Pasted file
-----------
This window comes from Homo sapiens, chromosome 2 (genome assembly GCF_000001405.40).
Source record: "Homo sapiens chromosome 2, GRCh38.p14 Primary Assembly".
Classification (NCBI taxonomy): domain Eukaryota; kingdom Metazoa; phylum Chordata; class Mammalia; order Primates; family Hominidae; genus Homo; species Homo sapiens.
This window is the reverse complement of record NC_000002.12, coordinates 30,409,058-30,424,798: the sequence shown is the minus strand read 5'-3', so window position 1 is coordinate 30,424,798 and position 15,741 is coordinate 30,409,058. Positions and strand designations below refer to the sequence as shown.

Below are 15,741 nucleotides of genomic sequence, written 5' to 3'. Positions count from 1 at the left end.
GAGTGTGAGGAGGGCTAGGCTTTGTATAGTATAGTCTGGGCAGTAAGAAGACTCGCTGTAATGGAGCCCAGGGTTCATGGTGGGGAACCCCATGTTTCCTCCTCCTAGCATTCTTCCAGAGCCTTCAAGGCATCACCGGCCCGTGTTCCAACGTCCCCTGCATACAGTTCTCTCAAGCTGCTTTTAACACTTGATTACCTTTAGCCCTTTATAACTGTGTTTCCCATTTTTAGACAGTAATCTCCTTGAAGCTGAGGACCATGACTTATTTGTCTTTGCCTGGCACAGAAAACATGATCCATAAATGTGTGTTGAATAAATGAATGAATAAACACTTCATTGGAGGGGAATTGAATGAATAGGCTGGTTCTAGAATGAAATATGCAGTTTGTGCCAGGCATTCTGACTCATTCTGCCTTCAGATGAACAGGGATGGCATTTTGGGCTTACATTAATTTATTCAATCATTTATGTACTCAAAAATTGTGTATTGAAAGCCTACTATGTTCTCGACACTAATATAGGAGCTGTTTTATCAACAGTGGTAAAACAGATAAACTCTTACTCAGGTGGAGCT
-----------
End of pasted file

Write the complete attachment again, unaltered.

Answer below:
This window comes from Homo sapiens, chromosome 2 (genome assembly GCF_000001405.40).
Source record: "Homo sapiens chromosome 2, GRCh38.p14 Primary Assembly".
Classification (NCBI taxonomy): domain Eukaryota; kingdom Metazoa; phylum Chordata; class Mammalia; order Primates; family Hominidae; genus Homo; species Homo sapiens.
This window is the reverse complement of record NC_000002.12, coordinates 30,409,058-30,424,798: the sequence shown is the minus strand read 5'-3', so window position 1 is coordinate 30,424,798 and position 15,741 is coordinate 30,409,058. Positions and strand designations below refer to the sequence as shown.

Below are 15,741 nucleotides of genomic sequence, written 5' to 3'. Positions count from 1 at the left end.
GAGTGTGAGGAGGGCTAGGCTTTGTATAGTATAGTCTGGGCAGTAAGAAGACTCGCTGTAATGGAGCCCAGGGTTCATGGTGGGGAACCCCATGTTTCCTCCTCCTAGCATTCTTCCAGAGCCTTCAAGGCATCACCGGCCCGTGTTCCAACGTCCCCTGCATACAGTTCTCTCAAGCTGCTTTTAACACTTGATTACCTTTAGCCCTTTATAACTGTGTTTCCCATTTTTAGACAGTAATCTCCTTGAAGCTGAGGACCATGACTTATTTGTCTTTGCCTGGCACAGAAAACATGATCCATAAATGTGTGTTGAATAAATGAATGAATAAACACTTCATTGGAGGGGAATTGAATGAATAGGCTGGTTCTAGAATGAAATATGCAGTTTGTGCCAGGCATTCTGACTCATTCTGCCTTCAGATGAACAGGGATGGCATTTTGGGCTTACATTAATTTATTCAATCATTTATGTACTCAAAAATTGTGTATTGAAAGCCTACTATGTTCTCGACACTAATATAGGAGCTGTTTTATCAACAGTGGTAAAACAGATAAACTCTTACTCAGGTGGAGCT